"When ElBaradei will be a real threat to the regime is when you ask someone on the street, 'Do you know ElBaradei?' And he says 'Yes, I love him,' " says Osama al-Ghazali Harb, leader of the opposition Democratic Front Party and a member of ElBaradei's coalition. "This is the core of the problem – that people don't care."

Indeed, less than one-quarter of Egyptians voted in the 2005 presidential election. Political rallies rarely attract more than a few thousand, and usually far fewer, in a nation of almost 80 million.

The price for political participation in Egypt is high – the regime regularly arrests, beats, and harasses activists – and that's part of what ElBaradei wants to change. He has called on the government to end the Emergency Law, which has been used to quell opposition for nearly three decades.

Under the law, expected to be renewed in May, gatherings of more than five people are illegal and security forces can detain people indefinitely without trial.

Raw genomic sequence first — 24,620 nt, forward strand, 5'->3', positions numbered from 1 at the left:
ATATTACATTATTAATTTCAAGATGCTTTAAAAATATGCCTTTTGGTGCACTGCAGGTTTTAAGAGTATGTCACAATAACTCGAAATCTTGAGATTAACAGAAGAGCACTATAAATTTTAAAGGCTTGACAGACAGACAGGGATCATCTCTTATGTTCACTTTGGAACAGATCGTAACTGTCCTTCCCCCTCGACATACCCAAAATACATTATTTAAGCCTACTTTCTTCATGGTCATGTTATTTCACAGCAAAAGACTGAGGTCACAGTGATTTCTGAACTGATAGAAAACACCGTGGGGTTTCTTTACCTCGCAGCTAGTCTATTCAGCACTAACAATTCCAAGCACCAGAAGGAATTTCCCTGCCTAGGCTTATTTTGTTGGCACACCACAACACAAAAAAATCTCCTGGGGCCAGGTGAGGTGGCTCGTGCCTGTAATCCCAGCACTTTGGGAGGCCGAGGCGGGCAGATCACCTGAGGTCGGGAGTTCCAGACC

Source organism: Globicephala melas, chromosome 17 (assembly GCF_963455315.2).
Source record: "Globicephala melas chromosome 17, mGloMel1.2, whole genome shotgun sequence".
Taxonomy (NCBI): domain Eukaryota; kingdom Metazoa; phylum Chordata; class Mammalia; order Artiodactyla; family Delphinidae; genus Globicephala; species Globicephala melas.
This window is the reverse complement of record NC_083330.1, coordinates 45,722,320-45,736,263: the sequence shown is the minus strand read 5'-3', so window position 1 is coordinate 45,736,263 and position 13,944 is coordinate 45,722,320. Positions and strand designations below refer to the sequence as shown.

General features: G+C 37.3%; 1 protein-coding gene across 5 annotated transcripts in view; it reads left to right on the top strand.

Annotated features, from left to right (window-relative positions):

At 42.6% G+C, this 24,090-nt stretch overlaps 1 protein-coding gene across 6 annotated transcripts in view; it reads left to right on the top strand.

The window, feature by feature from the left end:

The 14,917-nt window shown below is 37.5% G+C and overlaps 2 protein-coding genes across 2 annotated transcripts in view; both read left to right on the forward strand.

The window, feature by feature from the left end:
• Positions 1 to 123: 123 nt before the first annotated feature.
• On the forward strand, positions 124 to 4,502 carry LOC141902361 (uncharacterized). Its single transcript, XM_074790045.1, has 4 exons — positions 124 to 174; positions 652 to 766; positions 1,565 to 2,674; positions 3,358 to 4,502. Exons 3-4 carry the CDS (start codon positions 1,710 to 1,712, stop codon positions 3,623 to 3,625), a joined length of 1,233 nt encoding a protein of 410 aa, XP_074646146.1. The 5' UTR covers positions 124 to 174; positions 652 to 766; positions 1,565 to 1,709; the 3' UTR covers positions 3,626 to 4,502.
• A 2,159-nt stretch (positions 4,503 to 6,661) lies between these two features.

ElBaradei's camp also seeks constitutional reforms that will ensure independent monitoring of elections and make it easier for unaffiliated candidates to run for president.

ElBaradei supporters arrested

The bespectacled ElBaradei has been hitting Egypt's streets to get people to sign a petition for the reforms he has outlined. He has attended prayers at a historic mosque in Cairo, visited Coptic Christian leaders, rallied supporters in Egypt's Nile Delta region, and met with human rights activists.

Leaders of his coalition say they do not have a tally of signatures, but so far the petition appears to have fewer than the tens of thousands of signatures they had hoped would show broad popular backing. Online, however, ElBaradei has more than 200,000 fans on Facebook.

Ahmed Saleh, a leader of the Sixth of April youth movement, which supports ElBaradei, says people are too scared of government retaliation to join the campaign.

Indeed, the government has begun to crack down on ElBaradei's supporters – which may signal that the regime is beginning to feel some pressure from them.